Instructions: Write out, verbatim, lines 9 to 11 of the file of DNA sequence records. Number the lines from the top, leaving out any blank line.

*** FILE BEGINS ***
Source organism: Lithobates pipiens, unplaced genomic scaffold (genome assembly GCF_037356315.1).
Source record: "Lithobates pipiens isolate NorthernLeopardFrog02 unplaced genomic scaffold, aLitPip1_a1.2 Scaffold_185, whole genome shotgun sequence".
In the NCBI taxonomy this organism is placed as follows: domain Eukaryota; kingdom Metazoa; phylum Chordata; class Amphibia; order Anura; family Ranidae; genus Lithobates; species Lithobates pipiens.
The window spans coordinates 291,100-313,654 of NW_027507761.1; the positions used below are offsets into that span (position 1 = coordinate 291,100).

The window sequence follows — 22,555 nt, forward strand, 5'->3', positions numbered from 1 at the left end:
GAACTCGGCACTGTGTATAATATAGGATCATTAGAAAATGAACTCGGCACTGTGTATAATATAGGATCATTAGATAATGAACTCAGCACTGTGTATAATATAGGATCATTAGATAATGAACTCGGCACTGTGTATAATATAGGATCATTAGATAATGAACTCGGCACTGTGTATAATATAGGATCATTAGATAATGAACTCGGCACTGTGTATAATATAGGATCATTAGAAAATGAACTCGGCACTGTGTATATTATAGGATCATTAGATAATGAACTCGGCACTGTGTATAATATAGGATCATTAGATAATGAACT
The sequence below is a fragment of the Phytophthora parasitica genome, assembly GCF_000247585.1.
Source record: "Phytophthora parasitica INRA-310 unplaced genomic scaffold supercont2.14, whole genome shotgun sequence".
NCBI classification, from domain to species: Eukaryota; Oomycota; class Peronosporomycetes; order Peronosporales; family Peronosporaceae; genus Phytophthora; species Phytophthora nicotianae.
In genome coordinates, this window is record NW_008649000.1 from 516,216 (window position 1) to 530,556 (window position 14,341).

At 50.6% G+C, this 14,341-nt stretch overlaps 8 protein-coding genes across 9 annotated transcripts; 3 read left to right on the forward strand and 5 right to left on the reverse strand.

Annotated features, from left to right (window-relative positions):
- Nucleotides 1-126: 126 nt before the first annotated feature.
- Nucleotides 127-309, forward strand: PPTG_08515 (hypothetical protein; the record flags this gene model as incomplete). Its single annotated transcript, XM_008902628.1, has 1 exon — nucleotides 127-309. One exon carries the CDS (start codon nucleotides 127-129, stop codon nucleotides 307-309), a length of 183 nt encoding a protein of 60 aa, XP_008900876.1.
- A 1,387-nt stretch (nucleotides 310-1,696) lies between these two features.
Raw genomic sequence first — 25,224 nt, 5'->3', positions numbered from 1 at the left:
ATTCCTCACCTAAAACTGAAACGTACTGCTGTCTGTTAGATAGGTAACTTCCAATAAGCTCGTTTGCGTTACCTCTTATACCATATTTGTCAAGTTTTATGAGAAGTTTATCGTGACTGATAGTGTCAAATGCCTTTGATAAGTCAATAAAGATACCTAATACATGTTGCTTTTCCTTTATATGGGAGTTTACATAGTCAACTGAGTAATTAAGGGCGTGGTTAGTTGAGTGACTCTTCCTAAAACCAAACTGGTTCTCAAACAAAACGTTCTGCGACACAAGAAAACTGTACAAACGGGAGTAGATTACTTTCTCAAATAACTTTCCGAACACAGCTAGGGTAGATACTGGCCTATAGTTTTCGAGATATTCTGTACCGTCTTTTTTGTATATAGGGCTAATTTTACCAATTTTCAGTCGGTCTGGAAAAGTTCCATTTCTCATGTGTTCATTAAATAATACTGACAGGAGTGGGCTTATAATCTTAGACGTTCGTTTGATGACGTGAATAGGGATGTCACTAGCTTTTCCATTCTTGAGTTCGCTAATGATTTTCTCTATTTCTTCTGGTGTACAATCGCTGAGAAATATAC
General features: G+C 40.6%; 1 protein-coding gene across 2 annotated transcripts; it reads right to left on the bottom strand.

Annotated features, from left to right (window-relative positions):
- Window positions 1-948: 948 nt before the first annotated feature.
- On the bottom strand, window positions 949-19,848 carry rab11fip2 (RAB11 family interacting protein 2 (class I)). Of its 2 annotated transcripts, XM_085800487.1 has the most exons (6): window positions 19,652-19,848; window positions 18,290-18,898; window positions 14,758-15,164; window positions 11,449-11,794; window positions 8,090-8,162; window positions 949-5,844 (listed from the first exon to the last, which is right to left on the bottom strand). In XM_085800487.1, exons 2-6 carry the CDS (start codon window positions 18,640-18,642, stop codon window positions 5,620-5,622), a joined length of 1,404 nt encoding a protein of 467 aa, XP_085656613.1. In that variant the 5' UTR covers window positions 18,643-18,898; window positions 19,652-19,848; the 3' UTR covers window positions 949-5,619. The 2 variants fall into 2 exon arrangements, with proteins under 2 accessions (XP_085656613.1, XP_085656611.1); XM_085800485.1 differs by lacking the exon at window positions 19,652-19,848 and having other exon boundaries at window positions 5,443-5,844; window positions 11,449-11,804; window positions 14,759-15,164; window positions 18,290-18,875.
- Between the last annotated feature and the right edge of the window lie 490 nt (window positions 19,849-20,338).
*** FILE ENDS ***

NCBI classification, from domain to species: Eukaryota; Oomycota; class Peronosporomycetes; order Peronosporales; family Peronosporaceae; genus Phytophthora; species Phytophthora nicotianae.
In genome coordinates, this window is record NW_008649000.1 from 516,216 (window position 1) to 530,556 (window position 14,341).

At 50.6% G+C, this 14,341-nt stretch overlaps 8 protein-coding genes across 9 annotated transcripts; 3 read left to right on the forward strand and 5 right to left on the reverse strand.